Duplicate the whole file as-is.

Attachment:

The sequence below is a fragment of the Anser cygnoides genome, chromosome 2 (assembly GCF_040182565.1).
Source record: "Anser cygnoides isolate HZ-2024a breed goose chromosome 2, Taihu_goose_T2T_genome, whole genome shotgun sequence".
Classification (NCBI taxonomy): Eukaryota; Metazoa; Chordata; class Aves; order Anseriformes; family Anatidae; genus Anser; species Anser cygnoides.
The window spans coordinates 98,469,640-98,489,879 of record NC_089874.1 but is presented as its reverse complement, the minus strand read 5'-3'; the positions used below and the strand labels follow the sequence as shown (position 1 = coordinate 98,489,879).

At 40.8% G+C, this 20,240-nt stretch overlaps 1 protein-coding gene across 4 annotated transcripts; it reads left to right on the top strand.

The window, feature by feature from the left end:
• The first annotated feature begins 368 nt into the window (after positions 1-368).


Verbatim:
The sequence below is a fragment of the Anser cygnoides genome, chromosome 2 (assembly GCF_040182565.1).
Source record: "Anser cygnoides isolate HZ-2024a breed goose chromosome 2, Taihu_goose_T2T_genome, whole genome shotgun sequence".
Classification (NCBI taxonomy): Eukaryota; Metazoa; Chordata; class Aves; order Anseriformes; family Anatidae; genus Anser; species Anser cygnoides.
The window spans coordinates 98,469,640-98,489,879 of record NC_089874.1 but is presented as its reverse complement, the minus strand read 5'-3'; the positions used below and the strand labels follow the sequence as shown (position 1 = coordinate 98,489,879).

At 40.8% G+C, this 20,240-nt stretch overlaps 1 protein-coding gene across 4 annotated transcripts; it reads left to right on the top strand.

The window, feature by feature from the left end:
• The first annotated feature begins 368 nt into the window (after positions 1-368).